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April 09, 1971 - Image 60

Resource type:
Text
Publication:
The Detroit Jewish News, 1971-04-09

Disclaimer: Computer generated plain text may have errors. Read more about this.

Dramatic Story of Emilia Lazarus and "New Colossus

THE DETROIT JEWISH NEWS
60--Friday, April 9, 1971

Centenary of Liberty Bard's Poetic Debut

By PHILIP SLOMOVITZ

Copyright, 1971, Jewish Telegraphic Agency

Emma Lazarus is a name indelibly recorded in American-Jewish
history. "The New Colossus" which has given her world fame as a
champion of rights for homeless is engraved for all generations on the
Statue of Liberty on Bedloe Island in New York Harbor. The basic
facts are recorded and frequently repeated as a reminder of the
eminent poet's role as an interpreter of Jewish ideals.
She was born in New York City,
July 22, 1849, wrote her first poem
It was on Oct. 28, 1886, that
when she was 14, and in 1871 President Grover Cleveland for-
mally dedicated the Statue of Lib-
erty.

Emma Lazarus, one of the un-
forgotten geniuses of American
Jewry, was the daughter of Moses
and Esther Lazarus, Ortho:lox
Jews of aristocratic Portuguese
lineage. Raised in wealthy and
sheltered surroundings, she was
educated by private tutors and
spent her youth among the well-to-
do.

her first book of verse came off
the press. This year, therefore,
marks the centenary of her emer-
gence as a poet of note whose
writings were commended by
Ralph. Waldo Emerson and other
noted American writers.

Fifteen years later she was to
become world famous for her poem
"The New Colossus" which was
engraved on the Statue of Liberty
to be read by millions to this day.

She reached the peak of her
greatness as the result of the
awakening within her of the He-
braic spirit. It was always latent
but was not brought to the surface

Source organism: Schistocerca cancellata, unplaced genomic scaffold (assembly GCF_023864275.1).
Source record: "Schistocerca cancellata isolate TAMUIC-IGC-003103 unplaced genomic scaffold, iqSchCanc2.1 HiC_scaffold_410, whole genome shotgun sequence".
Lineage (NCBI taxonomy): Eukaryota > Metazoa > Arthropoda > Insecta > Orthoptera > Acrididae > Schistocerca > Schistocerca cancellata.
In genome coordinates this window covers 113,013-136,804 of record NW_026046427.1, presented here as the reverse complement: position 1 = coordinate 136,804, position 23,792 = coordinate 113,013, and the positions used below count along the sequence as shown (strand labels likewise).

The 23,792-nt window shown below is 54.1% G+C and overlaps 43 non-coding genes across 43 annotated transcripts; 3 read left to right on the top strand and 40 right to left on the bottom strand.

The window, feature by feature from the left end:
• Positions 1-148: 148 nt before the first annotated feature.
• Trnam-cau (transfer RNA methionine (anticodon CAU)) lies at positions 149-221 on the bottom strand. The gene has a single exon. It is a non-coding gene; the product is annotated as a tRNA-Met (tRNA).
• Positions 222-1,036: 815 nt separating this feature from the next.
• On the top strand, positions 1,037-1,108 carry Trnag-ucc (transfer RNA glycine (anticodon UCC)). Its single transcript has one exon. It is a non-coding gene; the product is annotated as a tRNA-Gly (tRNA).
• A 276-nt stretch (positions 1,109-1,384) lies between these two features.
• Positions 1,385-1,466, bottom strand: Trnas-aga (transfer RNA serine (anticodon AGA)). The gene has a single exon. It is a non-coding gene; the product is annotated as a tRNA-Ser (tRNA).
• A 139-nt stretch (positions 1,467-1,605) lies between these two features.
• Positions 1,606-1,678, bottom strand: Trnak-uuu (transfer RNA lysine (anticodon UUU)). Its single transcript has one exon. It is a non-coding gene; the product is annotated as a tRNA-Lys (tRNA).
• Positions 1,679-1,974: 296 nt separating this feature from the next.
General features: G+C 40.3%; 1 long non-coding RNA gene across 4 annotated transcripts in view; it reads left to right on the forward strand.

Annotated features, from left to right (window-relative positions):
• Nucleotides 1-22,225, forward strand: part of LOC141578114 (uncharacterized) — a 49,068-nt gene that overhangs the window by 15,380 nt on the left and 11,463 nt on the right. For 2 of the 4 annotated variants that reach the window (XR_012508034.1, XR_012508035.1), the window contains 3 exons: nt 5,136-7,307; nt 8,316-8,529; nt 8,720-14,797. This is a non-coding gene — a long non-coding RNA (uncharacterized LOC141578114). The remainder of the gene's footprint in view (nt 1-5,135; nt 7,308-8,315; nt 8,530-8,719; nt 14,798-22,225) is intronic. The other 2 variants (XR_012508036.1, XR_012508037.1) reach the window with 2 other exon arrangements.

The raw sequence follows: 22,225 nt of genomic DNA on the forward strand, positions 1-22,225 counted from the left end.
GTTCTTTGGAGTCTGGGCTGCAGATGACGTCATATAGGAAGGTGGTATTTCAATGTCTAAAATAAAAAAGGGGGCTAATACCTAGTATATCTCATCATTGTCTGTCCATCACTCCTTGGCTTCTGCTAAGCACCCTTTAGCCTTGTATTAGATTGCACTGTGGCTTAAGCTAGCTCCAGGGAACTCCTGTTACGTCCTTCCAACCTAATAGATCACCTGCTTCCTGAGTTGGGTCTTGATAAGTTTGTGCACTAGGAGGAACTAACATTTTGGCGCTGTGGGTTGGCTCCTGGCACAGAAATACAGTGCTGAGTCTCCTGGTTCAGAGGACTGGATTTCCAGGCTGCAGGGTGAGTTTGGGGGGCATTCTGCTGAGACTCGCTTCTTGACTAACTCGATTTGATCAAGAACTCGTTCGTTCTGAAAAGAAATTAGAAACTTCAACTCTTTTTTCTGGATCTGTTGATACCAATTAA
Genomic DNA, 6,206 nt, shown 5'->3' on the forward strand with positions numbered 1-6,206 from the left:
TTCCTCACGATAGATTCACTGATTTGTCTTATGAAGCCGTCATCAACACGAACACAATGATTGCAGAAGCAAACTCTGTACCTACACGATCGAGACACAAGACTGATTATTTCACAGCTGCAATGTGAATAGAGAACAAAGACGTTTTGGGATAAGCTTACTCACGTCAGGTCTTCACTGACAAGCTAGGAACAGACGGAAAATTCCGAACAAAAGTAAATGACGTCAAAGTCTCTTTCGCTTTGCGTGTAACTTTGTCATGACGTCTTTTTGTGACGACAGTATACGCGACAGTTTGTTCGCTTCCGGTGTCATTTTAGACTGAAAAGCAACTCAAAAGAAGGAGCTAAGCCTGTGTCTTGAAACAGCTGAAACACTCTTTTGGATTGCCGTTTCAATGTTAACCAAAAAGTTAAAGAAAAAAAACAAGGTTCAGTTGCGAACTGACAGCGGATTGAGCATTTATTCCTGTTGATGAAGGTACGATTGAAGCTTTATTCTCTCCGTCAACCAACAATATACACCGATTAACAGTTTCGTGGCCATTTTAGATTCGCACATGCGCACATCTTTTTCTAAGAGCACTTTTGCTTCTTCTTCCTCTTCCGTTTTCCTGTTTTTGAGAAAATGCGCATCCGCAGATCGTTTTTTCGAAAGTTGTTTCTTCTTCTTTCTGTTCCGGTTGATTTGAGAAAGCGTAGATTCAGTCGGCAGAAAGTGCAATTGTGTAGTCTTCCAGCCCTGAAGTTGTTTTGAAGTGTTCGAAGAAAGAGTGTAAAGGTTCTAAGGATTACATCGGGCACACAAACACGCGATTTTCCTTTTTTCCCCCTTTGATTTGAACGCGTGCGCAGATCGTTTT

until she was shaken out of her
reticence and literary naivete by
the pogroms in Russia and Ro-
mania from 1879 to 1882. The
tragedy of these events stirred
her so deeply that she turned her
poetic genius to Cie defense of her
people.

Fully a decade before Dr. Theo- .
dor Herzl convened the First
World Zionist Congress in Basle,
in 1897, Emma Lazarus' imagina-
tion was fired by the Palestine
idea and she wrote a series of
"Epistles to the Hebrews" in
which she outlined a. plan for the
repatriation of the Jews in their
ancient homeland.

Now this nation observes the
100th year of the appearance on
the American scene of the eminent
lady whose verses grace the plaque
of the imperishable statue that was
the creation of Frederic August
In prose and in verse she
Bartholdi and was the gift of pleaded for justice to the Jew.
France to the United States.
The vigor of her writings and the
This statue is 50 feet higher sincerity of her pleas gave notice
than the Colossus of Rhodes to that a giant advocate had arisen
which Emma Lazarus referred in to defend the rights of the Jews.
the first line of her famous poem: In poem after poem, she coun-

Not like the brazen giant of

Greek fame,
With conquering limbs astride
from land to land,
Here at our sea-washed, sunset
gates shall stand,
A mighty woman, with a torch,
whose flame
Is the imprisoned lightning,
and her name
Mother of Exiles .. .